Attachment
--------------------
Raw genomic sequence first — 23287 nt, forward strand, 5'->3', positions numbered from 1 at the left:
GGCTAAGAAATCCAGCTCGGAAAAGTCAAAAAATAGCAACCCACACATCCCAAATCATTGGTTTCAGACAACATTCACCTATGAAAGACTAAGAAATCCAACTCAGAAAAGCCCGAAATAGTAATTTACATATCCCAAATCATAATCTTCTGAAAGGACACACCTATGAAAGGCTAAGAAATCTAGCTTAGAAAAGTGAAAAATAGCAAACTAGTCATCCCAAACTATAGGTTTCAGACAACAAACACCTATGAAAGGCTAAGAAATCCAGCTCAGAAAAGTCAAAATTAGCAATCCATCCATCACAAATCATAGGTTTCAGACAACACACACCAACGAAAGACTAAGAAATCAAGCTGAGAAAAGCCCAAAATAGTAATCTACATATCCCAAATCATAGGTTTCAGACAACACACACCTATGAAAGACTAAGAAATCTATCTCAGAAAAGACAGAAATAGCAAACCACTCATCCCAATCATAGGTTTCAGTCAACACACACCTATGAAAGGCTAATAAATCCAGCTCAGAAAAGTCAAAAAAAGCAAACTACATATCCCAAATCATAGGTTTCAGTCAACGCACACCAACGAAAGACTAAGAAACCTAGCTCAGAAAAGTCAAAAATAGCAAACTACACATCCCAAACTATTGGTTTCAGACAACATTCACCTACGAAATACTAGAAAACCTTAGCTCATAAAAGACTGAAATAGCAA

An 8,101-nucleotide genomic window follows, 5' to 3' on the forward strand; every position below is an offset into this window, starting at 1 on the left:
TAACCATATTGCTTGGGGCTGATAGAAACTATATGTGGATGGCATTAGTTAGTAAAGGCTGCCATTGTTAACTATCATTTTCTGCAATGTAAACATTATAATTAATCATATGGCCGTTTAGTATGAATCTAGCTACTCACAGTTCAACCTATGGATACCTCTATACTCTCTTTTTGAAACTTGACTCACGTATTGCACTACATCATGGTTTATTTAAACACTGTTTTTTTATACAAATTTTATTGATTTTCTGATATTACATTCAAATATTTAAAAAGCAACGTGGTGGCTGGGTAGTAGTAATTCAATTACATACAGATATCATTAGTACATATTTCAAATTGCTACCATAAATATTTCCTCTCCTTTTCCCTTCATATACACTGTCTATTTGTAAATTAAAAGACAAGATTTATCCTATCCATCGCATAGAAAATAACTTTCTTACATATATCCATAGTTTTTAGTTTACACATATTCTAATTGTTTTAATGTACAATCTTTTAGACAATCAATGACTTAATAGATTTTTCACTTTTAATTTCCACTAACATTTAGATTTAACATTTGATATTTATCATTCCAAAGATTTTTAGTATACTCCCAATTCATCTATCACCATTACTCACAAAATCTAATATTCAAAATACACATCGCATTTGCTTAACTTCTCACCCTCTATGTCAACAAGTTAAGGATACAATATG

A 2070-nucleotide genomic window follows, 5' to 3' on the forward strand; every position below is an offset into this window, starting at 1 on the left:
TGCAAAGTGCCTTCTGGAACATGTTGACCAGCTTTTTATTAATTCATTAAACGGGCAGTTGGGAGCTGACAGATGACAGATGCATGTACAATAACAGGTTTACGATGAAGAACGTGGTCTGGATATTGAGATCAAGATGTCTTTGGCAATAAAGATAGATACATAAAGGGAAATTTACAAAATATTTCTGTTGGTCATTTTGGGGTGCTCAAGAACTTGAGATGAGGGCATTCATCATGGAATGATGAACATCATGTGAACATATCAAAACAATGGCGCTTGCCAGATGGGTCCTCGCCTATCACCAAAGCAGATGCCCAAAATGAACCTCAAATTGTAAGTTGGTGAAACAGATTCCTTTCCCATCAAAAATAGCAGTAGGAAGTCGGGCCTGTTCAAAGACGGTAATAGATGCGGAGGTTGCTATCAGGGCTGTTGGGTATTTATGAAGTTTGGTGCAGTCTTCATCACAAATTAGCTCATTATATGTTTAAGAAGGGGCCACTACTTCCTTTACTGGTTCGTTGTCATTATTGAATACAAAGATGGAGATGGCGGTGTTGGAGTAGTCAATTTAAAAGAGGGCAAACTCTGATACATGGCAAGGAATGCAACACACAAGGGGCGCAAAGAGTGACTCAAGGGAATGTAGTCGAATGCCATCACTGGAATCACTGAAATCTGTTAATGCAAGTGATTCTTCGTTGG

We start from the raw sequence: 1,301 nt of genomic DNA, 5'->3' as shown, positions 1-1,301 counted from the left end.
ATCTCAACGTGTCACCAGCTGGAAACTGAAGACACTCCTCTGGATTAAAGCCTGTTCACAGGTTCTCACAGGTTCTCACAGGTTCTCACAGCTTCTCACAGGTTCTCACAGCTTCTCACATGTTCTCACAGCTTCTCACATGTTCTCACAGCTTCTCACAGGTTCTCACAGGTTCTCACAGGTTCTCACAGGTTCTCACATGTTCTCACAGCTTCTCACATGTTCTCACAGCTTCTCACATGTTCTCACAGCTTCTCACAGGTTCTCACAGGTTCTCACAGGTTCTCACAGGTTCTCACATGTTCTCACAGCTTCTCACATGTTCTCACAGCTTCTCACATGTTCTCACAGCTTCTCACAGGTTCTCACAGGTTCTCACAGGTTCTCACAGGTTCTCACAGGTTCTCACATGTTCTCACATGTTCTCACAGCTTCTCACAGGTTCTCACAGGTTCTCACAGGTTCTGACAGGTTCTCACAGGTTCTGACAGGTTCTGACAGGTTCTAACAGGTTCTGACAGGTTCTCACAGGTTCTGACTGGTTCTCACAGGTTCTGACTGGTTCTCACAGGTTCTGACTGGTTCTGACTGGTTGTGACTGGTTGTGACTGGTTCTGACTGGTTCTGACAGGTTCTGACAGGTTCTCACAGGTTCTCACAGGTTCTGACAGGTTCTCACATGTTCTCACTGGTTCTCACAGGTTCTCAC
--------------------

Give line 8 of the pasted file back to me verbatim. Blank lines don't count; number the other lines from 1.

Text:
ATCTCAACGTGTCACCAGCTGGAAACTGAAGACACTCCTCTGGATTAAAGCCTGTTCACAGGTTCTCACAGGTTCTCACAGGTTCTCACAGCTTCTCACAGGTTCTCACAGCTTCTCACATGTTCTCACAGCTTCTCACATGTTCTCACAGCTTCTCACAGGTTCTCACAGGTTCTCACAGGTTCTCACAGGTTCTCACATGTTCTCACAGCTTCTCACATGTTCTCACAGCTTCTCACATGTTCTCACAGCTTCTCACAGGTTCTCACAGGTTCTCACAGGTTCTCACAGGTTCTCACATGTTCTCACAGCTTCTCACATGTTCTCACAGCTTCTCACATGTTCTCACAGCTTCTCACAGGTTCTCACAGGTTCTCACAGGTTCTCACAGGTTCTCACAGGTTCTCACATGTTCTCACATGTTCTCACAGCTTCTCACAGGTTCTCACAGGTTCTCACAGGTTCTGACAGGTTCTCACAGGTTCTGACAGGTTCTGACAGGTTCTAACAGGTTCTGACAGGTTCTCACAGGTTCTGACTGGTTCTCACAGGTTCTGACTGGTTCTCACAGGTTCTGACTGGTTCTGACTGGTTGTGACTGGTTGTGACTGGTTCTGACTGGTTCTGACAGGTTCTGACAGGTTCTCACAGGTTCTCACAGGTTCTGACAGGTTCTCACATGTTCTCACTGGTTCTCACAGGTTCTCAC